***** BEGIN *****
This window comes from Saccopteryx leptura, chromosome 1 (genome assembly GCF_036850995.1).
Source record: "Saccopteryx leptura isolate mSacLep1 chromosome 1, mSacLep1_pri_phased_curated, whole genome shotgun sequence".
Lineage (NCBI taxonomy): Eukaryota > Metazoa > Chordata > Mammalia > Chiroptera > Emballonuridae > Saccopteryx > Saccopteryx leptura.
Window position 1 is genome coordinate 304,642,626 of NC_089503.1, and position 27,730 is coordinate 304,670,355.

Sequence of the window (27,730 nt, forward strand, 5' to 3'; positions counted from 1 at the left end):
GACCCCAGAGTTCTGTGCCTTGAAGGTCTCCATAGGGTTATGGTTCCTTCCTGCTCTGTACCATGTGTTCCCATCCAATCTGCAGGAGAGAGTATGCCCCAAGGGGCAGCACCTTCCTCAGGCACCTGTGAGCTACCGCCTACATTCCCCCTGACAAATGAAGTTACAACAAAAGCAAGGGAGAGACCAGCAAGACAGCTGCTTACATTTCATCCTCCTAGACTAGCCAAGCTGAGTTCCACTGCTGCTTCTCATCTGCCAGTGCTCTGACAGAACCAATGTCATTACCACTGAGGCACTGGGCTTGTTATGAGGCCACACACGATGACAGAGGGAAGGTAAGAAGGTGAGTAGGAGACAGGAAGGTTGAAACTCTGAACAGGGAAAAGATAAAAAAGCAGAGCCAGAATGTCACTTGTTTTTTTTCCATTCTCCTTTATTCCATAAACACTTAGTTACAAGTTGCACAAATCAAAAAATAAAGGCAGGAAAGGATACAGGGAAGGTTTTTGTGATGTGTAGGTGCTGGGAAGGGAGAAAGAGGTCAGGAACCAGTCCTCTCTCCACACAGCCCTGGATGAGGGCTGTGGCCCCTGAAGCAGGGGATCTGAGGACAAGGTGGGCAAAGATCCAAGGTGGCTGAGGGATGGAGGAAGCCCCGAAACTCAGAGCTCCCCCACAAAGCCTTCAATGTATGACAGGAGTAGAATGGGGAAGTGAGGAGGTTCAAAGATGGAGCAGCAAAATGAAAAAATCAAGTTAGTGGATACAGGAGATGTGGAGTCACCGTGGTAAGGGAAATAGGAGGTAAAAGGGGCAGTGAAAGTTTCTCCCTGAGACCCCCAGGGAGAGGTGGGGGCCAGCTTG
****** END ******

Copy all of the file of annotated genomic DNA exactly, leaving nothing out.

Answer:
This window comes from Saccopteryx leptura, chromosome 1 (genome assembly GCF_036850995.1).
Source record: "Saccopteryx leptura isolate mSacLep1 chromosome 1, mSacLep1_pri_phased_curated, whole genome shotgun sequence".
Lineage (NCBI taxonomy): Eukaryota > Metazoa > Chordata > Mammalia > Chiroptera > Emballonuridae > Saccopteryx > Saccopteryx leptura.
Window position 1 is genome coordinate 304,642,626 of NC_089503.1, and position 27,730 is coordinate 304,670,355.

Sequence of the window (27,730 nt, forward strand, 5' to 3'; positions counted from 1 at the left end):
GACCCCAGAGTTCTGTGCCTTGAAGGTCTCCATAGGGTTATGGTTCCTTCCTGCTCTGTACCATGTGTTCCCATCCAATCTGCAGGAGAGAGTATGCCCCAAGGGGCAGCACCTTCCTCAGGCACCTGTGAGCTACCGCCTACATTCCCCCTGACAAATGAAGTTACAACAAAAGCAAGGGAGAGACCAGCAAGACAGCTGCTTACATTTCATCCTCCTAGACTAGCCAAGCTGAGTTCCACTGCTGCTTCTCATCTGCCAGTGCTCTGACAGAACCAATGTCATTACCACTGAGGCACTGGGCTTGTTATGAGGCCACACACGATGACAGAGGGAAGGTAAGAAGGTGAGTAGGAGACAGGAAGGTTGAAACTCTGAACAGGGAAAAGATAAAAAAGCAGAGCCAGAATGTCACTTGTTTTTTTTCCATTCTCCTTTATTCCATAAACACTTAGTTACAAGTTGCACAAATCAAAAAATAAAGGCAGGAAAGGATACAGGGAAGGTTTTTGTGATGTGTAGGTGCTGGGAAGGGAGAAAGAGGTCAGGAACCAGTCCTCTCTCCACACAGCCCTGGATGAGGGCTGTGGCCCCTGAAGCAGGGGATCTGAGGACAAGGTGGGCAAAGATCCAAGGTGGCTGAGGGATGGAGGAAGCCCCGAAACTCAGAGCTCCCCCACAAAGCCTTCAATGTATGACAGGAGTAGAATGGGGAAGTGAGGAGGTTCAAAGATGGAGCAGCAAAATGAAAAAATCAAGTTAGTGGATACAGGAGATGTGGAGTCACCGTGGTAAGGGAAATAGGAGGTAAAAGGGGCAGTGAAAGTTTCTCCCTGAGACCCCCAGGGAGAGGTGGGGGCCAGCTTG